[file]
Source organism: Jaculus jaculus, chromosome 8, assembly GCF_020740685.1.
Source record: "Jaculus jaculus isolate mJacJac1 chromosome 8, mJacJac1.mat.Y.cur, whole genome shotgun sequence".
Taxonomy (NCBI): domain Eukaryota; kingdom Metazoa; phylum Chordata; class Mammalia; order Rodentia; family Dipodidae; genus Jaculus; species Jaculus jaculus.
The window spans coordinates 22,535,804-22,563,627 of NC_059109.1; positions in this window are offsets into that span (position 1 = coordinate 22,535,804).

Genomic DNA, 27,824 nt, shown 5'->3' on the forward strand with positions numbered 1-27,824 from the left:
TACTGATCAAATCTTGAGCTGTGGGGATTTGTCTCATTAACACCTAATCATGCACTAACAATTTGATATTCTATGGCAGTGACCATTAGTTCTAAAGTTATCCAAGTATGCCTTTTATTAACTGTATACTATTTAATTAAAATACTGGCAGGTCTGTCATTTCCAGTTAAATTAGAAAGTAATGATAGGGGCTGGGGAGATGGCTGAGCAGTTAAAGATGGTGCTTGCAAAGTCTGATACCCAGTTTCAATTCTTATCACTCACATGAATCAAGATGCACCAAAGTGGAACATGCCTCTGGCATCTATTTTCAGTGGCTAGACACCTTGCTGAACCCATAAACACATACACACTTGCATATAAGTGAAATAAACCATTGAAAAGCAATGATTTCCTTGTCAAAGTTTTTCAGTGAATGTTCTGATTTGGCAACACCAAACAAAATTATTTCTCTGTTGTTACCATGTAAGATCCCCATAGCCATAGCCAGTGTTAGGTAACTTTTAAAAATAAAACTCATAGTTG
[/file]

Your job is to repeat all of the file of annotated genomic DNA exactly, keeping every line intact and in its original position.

Source organism: Jaculus jaculus, chromosome 8, assembly GCF_020740685.1.
Source record: "Jaculus jaculus isolate mJacJac1 chromosome 8, mJacJac1.mat.Y.cur, whole genome shotgun sequence".
Taxonomy (NCBI): domain Eukaryota; kingdom Metazoa; phylum Chordata; class Mammalia; order Rodentia; family Dipodidae; genus Jaculus; species Jaculus jaculus.
The window spans coordinates 22,535,804-22,563,627 of NC_059109.1; positions in this window are offsets into that span (position 1 = coordinate 22,535,804).

Genomic DNA, 27,824 nt, shown 5'->3' on the forward strand with positions numbered 1-27,824 from the left:
TACTGATCAAATCTTGAGCTGTGGGGATTTGTCTCATTAACACCTAATCATGCACTAACAATTTGATATTCTATGGCAGTGACCATTAGTTCTAAAGTTATCCAAGTATGCCTTTTATTAACTGTATACTATTTAATTAAAATACTGGCAGGTCTGTCATTTCCAGTTAAATTAGAAAGTAATGATAGGGGCTGGGGAGATGGCTGAGCAGTTAAAGATGGTGCTTGCAAAGTCTGATACCCAGTTTCAATTCTTATCACTCACATGAATCAAGATGCACCAAAGTGGAACATGCCTCTGGCATCTATTTTCAGTGGCTAGACACCTTGCTGAACCCATAAACACATACACACTTGCATATAAGTGAAATAAACCATTGAAAAGCAATGATTTCCTTGTCAAAGTTTTTCAGTGAATGTTCTGATTTGGCAACACCAAACAAAATTATTTCTCTGTTGTTACCATGTAAGATCCCCATAGCCATAGCCAGTGTTAGGTAACTTTTAAAAATAAAACTCATAGTTG